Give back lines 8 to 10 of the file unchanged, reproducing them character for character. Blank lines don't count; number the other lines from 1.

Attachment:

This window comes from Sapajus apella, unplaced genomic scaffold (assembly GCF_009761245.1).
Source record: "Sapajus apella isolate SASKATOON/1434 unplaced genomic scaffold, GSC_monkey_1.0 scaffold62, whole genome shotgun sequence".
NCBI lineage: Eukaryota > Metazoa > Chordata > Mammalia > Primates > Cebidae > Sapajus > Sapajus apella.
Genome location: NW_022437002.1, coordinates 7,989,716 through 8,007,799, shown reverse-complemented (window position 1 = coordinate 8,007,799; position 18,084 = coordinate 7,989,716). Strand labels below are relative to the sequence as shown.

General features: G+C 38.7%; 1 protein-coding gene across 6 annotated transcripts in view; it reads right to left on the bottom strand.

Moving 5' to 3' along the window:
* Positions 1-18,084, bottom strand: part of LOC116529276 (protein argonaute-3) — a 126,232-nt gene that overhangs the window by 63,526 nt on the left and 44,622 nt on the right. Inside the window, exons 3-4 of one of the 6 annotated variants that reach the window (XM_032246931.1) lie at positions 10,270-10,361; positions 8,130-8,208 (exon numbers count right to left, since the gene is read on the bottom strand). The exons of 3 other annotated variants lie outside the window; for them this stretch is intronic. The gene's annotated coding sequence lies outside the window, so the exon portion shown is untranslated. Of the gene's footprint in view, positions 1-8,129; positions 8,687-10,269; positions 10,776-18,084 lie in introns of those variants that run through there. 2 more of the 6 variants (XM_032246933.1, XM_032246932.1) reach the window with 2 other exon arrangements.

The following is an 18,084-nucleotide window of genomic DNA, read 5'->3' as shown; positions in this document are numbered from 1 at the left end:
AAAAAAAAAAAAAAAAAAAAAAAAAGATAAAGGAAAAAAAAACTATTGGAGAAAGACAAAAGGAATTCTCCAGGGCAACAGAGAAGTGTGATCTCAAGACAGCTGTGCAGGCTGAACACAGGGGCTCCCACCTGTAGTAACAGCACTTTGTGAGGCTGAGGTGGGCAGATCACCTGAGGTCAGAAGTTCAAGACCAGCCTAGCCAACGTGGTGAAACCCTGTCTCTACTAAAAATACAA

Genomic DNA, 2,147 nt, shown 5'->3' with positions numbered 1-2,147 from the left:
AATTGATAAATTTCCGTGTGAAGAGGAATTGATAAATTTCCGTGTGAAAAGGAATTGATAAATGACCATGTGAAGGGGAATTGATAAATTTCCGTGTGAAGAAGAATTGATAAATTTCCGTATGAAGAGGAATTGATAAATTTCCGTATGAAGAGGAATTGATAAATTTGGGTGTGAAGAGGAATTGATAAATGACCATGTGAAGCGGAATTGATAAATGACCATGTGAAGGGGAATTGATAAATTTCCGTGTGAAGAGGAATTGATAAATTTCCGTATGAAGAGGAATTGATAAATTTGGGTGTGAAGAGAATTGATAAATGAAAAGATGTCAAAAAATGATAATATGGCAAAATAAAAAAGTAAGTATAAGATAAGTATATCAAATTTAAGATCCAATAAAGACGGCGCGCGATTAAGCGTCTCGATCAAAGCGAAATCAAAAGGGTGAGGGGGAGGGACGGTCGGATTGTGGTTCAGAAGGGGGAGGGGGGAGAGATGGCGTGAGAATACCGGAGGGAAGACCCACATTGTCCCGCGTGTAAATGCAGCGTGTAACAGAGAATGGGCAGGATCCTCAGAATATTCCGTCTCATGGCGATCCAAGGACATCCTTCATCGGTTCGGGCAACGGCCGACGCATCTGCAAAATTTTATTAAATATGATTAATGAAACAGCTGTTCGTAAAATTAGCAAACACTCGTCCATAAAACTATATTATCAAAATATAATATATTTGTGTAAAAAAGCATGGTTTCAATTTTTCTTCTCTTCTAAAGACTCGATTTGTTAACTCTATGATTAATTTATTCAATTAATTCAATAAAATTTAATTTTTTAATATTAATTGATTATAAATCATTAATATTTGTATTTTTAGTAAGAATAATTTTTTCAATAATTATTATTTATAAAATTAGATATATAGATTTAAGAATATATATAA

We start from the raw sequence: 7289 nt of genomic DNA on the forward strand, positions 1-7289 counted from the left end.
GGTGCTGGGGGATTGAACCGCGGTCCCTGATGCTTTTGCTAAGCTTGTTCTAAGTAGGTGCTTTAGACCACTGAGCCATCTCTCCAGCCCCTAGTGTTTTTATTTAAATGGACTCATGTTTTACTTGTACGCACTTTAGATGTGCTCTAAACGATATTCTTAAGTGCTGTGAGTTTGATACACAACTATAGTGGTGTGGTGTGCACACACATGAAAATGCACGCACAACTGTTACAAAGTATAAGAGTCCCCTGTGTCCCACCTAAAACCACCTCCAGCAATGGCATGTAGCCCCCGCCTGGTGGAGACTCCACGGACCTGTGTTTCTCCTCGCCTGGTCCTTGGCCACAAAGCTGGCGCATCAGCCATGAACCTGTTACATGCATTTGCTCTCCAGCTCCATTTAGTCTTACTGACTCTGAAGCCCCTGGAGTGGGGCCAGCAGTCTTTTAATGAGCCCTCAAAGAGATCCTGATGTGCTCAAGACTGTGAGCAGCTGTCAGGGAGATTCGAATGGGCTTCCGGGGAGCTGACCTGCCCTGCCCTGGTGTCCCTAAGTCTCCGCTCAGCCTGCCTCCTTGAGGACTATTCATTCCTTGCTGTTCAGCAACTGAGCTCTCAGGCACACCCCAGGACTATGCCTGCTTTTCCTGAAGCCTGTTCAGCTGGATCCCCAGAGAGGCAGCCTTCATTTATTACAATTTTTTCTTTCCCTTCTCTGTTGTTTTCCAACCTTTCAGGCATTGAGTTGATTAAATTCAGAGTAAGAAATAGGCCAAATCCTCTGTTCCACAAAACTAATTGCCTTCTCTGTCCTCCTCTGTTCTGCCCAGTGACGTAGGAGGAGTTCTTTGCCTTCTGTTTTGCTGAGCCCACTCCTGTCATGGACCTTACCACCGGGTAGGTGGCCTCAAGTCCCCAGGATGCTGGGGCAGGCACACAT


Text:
The following is an 18,084-nucleotide window of genomic DNA, read 5'->3' as shown; positions in this document are numbered from 1 at the left end:
AAAAAAAAAAAAAAAAAAAAAAAAAGATAAAGGAAAAAAAAACTATTGGAGAAAGACAAAAGGAATTCTCCAGGGCAACAGAGAAGTGTGATCTCAAGACAGCTGTGCAGGCTGAACACAGGGGCTCCCACCTGTAGTAACAGCACTTTGTGAGGCTGAGGTGGGCAGATCACCTGAGGTCAGAAGTTCAAGACCAGCCTAGCCAACGTGGTGAAACCCTGTCTCTACTAAAAATACAA

Genomic DNA, 2,147 nt, shown 5'->3' with positions numbered 1-2,147 from the left: